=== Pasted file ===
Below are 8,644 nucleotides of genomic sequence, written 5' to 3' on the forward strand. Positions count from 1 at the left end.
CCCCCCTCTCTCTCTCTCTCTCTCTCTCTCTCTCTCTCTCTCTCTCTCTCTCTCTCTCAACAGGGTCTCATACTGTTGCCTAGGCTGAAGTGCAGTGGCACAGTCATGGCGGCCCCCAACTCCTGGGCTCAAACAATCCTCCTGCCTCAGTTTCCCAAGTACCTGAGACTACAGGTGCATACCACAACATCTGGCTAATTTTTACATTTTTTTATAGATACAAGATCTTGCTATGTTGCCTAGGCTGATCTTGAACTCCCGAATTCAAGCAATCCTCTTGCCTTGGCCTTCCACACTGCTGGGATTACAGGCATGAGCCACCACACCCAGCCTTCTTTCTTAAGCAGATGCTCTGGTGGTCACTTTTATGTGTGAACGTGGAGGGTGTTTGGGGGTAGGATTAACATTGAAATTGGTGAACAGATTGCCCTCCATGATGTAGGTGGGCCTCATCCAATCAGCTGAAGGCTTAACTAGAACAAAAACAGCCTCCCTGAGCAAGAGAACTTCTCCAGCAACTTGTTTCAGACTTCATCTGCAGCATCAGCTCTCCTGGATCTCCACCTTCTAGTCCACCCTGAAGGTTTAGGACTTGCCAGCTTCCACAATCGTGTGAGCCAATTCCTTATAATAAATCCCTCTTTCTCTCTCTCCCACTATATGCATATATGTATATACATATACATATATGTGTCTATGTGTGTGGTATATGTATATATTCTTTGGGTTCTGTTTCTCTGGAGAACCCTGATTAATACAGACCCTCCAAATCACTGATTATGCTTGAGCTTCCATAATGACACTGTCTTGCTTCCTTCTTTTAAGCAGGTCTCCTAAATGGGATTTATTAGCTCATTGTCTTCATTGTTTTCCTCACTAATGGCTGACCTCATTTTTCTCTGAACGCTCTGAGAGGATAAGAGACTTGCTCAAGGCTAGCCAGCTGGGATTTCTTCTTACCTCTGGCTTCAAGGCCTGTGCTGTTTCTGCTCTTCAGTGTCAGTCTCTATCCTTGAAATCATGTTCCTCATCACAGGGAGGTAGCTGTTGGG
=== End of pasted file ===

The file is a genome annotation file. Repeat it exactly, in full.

Below are 8,644 nucleotides of genomic sequence, written 5' to 3' on the forward strand. Positions count from 1 at the left end.
CCCCCCTCTCTCTCTCTCTCTCTCTCTCTCTCTCTCTCTCTCTCTCTCTCTCTCTCTCAACAGGGTCTCATACTGTTGCCTAGGCTGAAGTGCAGTGGCACAGTCATGGCGGCCCCCAACTCCTGGGCTCAAACAATCCTCCTGCCTCAGTTTCCCAAGTACCTGAGACTACAGGTGCATACCACAACATCTGGCTAATTTTTACATTTTTTTATAGATACAAGATCTTGCTATGTTGCCTAGGCTGATCTTGAACTCCCGAATTCAAGCAATCCTCTTGCCTTGGCCTTCCACACTGCTGGGATTACAGGCATGAGCCACCACACCCAGCCTTCTTTCTTAAGCAGATGCTCTGGTGGTCACTTTTATGTGTGAACGTGGAGGGTGTTTGGGGGTAGGATTAACATTGAAATTGGTGAACAGATTGCCCTCCATGATGTAGGTGGGCCTCATCCAATCAGCTGAAGGCTTAACTAGAACAAAAACAGCCTCCCTGAGCAAGAGAACTTCTCCAGCAACTTGTTTCAGACTTCATCTGCAGCATCAGCTCTCCTGGATCTCCACCTTCTAGTCCACCCTGAAGGTTTAGGACTTGCCAGCTTCCACAATCGTGTGAGCCAATTCCTTATAATAAATCCCTCTTTCTCTCTCTCCCACTATATGCATATATGTATATACATATACATATATGTGTCTATGTGTGTGGTATATGTATATATTCTTTGGGTTCTGTTTCTCTGGAGAACCCTGATTAATACAGACCCTCCAAATCACTGATTATGCTTGAGCTTCCATAATGACACTGTCTTGCTTCCTTCTTTTAAGCAGGTCTCCTAAATGGGATTTATTAGCTCATTGTCTTCATTGTTTTCCTCACTAATGGCTGACCTCATTTTTCTCTGAACGCTCTGAGAGGATAAGAGACTTGCTCAAGGCTAGCCAGCTGGGATTTCTTCTTACCTCTGGCTTCAAGGCCTGTGCTGTTTCTGCTCTTCAGTGTCAGTCTCTATCCTTGAAATCATGTTCCTCATCACAGGGAGGTAGCTGTTGGG